US Industrial Construction Revenue Looks Cautiously Optimistic

December 30th, 2013 | by Morris Beschloss | Comments

In analyzing the 2014 industrial construction take-off quarter, we consulted industrial components expert, Steve Letko, regarding the geographical regions’ growth and the intensity of the product components comprising anticipated overall end-use growth. Although indicating a softening demand, particularly noted in the subdued commercial and public sector construction markets, he predicted that ample availability of raw materials required for production would not impact the overall materiel cost or price factors in the early part of the year.

Letko’s overall nationwide analysis revealed some growth in the U.S. as a whole during 2014. But his anticipation noted sub-par peak levels reached after the end of the “great recession.” While residential construction growth, predominantly single family housing at a roaring 26%, and multi-family building at 11%, will signify a major comeback, much of it will be dedicated to long-term leasing and monthly rental contracts.

Non-residential construction (commercial, healthcare, light industrial, etc) will also be a strong additive, with an 8% growth factor. Office building construction will add 15%, while hotels and motels will supplement 16% additions. General commercial activities will be chiming in with another 15%, while institutional development of all types will add a modest 2%.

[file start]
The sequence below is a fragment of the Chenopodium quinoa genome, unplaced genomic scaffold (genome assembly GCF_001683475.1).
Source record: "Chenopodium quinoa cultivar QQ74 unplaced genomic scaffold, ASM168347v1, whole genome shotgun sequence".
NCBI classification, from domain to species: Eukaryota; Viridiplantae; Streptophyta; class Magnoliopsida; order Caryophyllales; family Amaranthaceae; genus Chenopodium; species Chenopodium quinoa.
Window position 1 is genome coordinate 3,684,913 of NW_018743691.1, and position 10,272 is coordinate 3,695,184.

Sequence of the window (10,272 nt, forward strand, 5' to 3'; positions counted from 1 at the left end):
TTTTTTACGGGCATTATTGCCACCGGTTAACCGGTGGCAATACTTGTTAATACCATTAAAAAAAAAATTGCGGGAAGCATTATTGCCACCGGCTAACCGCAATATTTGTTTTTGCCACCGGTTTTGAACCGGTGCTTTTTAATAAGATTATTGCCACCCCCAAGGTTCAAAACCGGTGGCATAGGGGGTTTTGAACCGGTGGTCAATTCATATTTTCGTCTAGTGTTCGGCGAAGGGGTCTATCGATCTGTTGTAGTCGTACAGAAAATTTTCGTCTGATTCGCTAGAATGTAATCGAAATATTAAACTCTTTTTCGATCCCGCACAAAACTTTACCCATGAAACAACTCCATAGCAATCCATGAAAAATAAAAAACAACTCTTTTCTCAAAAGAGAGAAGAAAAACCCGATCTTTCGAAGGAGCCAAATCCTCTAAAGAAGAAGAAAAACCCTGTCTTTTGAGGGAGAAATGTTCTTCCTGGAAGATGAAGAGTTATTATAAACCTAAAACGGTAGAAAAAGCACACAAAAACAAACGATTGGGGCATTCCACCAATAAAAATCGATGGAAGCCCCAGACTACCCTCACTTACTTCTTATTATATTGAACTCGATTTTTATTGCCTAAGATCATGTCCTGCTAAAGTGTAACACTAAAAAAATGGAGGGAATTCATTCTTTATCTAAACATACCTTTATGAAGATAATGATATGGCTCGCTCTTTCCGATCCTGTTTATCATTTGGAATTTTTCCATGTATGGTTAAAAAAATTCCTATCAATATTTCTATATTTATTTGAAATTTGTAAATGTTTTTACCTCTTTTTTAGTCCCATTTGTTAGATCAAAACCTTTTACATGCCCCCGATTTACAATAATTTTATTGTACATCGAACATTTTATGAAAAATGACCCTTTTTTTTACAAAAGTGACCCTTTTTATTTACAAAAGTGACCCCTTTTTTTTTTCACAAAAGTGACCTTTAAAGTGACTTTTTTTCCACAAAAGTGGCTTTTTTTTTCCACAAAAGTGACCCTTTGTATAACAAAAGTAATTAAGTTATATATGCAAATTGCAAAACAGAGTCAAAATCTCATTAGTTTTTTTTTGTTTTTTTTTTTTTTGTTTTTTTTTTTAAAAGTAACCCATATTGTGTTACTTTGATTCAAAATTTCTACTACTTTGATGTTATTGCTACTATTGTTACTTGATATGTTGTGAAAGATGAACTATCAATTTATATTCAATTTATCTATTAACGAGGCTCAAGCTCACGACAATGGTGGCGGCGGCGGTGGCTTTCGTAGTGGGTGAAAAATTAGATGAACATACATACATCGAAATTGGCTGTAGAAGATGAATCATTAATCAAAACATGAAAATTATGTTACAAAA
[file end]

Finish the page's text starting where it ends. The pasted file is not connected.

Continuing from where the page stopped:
Non-building construction (highways, bridges, dams, electric utilities and public works, etc.) will be down 9% from 2013; while electric utilities, caught in the coal-to-natural gas bind will likely drop off materially with a thumping 33% from last year’s level. However, this lull may signal a lofty rebound in 2015, as major new projects come off the drawing board. This not only includes a growing number of natural gas terminals to ship America’s abundant supply the world over, but a strong concentration of natural gasfield projects in the mid-Atlantic and Northeastern U.S. These two areas alone have more than $9.6 billion in planned natural gas-fired project starts. In total, close to $30 billion is being planned for 250 natural gas fired projects (capital and maintenance by the end of 2014.)

Region-wise, the South Atlantic projects the largest pickup activity over 2013 with a total of 16% over 2013. In descending order, the Far West follows at 10%, Midwest at 7%, South Central at 8%, and the Northeast at 4%.

Also looking like a sure bet are additional pipeline construction activities to interlock the expanding shale development with America’s proliferated refinery matrix. These forecasts are based on official data by relevant agencies for 2014 scheduled construction starts. However, these targets are cautiously optimistic, barring the turbulence of unexpected and restrictive government policies, and the outcome of budget, tax, and debt ceiling negotiations.

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